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BT explores quantum networks, a world first

BT explores quantum networks, a world first

The advent of quantum computing is set to offer huge increases in computing power and capabilities, but experts warn that in the wrong hands it could also be used to render many of our security encryption measures useless.

To both provide and secure future communications, the UK government and industry are working collaboratively on a range of new technologies, including Quantum Key Distribution (QKD).

The new high-speed link will enable testing and demonstration of new quantum technologies. This will include trials of how these technologies can be used to secure critical and sensitive data across vertical industry sectors such as healthcare, banking, defence and logistics.

Quantum Key Distribution

The link uses over 125km of standard BT optical fibre between Cambridge and Adastral Park, with BT Exchanges acting as ‘trusted nodes’ along the route. The link will carry both quantum and non-quantum traffic.

The QKD technique shares data encryption keys via an ultra-secure quantum channel over the same fibre that carries the encrypted data itself.

Tim Whitley, MD of Research for BT, said: “The BT Labs at Adastral Park have played a central role in the development of the fibre optic networks that we now take for granted as the backbone of global communications.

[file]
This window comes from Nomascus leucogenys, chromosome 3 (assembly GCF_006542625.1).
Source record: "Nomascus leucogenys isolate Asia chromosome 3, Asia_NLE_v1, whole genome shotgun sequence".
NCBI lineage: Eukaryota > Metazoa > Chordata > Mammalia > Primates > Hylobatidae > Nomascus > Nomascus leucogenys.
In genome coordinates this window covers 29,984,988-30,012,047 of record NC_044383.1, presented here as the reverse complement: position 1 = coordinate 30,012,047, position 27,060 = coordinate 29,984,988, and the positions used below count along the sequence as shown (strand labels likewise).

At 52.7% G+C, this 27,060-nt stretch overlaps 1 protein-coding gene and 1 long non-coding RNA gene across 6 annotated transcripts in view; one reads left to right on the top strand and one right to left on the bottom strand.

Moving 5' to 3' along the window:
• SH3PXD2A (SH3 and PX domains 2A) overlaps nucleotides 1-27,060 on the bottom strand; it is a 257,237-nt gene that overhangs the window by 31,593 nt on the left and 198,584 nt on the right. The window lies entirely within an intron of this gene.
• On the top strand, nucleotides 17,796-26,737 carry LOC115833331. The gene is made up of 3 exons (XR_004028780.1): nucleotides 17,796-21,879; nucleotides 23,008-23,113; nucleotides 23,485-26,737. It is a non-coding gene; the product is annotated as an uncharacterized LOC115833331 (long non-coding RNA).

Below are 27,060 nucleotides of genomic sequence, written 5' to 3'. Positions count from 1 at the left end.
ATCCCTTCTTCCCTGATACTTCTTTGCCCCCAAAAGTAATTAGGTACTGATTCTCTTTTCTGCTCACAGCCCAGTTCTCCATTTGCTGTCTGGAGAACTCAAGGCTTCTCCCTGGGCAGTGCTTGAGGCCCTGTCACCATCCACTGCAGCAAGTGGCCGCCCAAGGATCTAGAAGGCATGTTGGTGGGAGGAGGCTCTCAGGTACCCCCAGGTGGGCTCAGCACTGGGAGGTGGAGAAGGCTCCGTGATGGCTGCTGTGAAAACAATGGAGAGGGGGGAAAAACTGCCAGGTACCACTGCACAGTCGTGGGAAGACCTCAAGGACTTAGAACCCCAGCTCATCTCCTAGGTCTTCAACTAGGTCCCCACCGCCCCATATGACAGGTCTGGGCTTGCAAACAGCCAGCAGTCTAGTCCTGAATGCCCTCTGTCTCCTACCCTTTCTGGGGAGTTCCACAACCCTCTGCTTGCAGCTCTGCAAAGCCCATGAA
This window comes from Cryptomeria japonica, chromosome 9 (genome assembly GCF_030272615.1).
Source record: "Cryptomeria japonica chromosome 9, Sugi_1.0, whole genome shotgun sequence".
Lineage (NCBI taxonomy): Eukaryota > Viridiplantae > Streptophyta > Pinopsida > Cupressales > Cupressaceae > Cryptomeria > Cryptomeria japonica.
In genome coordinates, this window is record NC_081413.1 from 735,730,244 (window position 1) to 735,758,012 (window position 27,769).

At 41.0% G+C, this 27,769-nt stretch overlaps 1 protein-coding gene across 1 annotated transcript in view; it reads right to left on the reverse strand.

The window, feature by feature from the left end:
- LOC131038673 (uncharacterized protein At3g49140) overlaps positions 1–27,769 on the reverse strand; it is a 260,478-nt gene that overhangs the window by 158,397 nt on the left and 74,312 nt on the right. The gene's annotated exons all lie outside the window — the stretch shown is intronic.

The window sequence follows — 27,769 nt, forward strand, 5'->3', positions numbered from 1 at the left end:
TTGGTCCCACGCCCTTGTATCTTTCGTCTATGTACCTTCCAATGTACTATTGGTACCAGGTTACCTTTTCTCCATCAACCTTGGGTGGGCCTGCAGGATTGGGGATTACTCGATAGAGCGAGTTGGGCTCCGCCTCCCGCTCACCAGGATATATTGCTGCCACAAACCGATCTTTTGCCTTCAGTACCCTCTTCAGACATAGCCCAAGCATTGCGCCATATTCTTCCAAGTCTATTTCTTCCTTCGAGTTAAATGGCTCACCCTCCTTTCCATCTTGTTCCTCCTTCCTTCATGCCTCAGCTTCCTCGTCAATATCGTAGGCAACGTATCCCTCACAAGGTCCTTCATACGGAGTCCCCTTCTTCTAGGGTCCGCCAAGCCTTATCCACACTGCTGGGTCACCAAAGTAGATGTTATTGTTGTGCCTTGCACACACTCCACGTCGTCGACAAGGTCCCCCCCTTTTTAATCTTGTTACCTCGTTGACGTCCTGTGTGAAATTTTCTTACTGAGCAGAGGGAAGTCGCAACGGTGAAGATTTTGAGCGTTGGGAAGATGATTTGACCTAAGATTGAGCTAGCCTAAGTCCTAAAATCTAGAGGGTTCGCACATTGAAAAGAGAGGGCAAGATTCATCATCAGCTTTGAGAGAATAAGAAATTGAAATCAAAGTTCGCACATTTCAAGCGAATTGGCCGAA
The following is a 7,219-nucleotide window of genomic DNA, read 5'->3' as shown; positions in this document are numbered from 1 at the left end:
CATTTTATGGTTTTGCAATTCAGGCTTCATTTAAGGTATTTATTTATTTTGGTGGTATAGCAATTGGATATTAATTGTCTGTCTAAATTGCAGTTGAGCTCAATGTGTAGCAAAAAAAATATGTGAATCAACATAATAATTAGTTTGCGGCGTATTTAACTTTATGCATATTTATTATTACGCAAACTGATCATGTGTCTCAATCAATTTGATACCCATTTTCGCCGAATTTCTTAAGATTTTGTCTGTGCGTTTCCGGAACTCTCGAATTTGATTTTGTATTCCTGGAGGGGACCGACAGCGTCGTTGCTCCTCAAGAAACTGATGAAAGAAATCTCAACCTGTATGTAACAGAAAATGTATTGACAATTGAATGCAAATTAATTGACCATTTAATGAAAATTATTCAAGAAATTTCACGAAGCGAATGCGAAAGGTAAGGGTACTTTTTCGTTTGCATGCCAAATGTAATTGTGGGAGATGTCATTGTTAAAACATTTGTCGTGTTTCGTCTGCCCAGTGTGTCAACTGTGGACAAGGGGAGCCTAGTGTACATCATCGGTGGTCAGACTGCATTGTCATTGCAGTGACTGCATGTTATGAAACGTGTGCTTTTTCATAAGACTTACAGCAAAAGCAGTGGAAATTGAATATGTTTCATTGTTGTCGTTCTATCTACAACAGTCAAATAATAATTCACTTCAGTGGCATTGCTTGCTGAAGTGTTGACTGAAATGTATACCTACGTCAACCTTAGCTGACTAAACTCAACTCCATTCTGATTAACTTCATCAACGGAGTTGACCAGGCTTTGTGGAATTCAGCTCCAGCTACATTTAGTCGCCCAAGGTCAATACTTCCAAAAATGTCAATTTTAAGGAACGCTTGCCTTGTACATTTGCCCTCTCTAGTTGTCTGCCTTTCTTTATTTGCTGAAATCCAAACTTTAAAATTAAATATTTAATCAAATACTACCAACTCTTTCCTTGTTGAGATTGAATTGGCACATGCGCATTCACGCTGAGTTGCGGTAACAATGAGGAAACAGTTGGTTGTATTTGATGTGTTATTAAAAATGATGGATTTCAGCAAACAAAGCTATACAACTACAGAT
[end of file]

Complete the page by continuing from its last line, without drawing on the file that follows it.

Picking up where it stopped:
"We’re proud to be at the forefront of the next generation of network design, helping the UK take the lead in the development of ultra-secure quantum networks, and keeping our customers’ data safe in years to come.”

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UK network

The link forms part of the UK Quantum Network (UKQN) being built by the Quantum Communications Hub and supported by the UK’s National Quantum Technologies Programme.

The new connection stretches from BT’s Adastral Park research campus near Ipswich in the East of England, to Cambridge. The wider UKQN network then extends onward over the National Dark Fibre Infrastructure Service to Bristol in the South-West.

The quantum-secured link directly connects not only the research facilities of the BT Labs and the University of Cambridge, but also the high-tech industry clusters at each end: the Cambridge Science Park and Innovation Martlesham near Ipswich. This will support trial projects focused on quantum secure network technologies.

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Importance of partners

The network was built by the core partners of the Quantum Communications Hub – BT, and the universities of Cambridge and York.

Support for the development was provided by ID Quantique and ADVA, who supplied the QKD systems and optical transmission equipment, as well as integration expertise.

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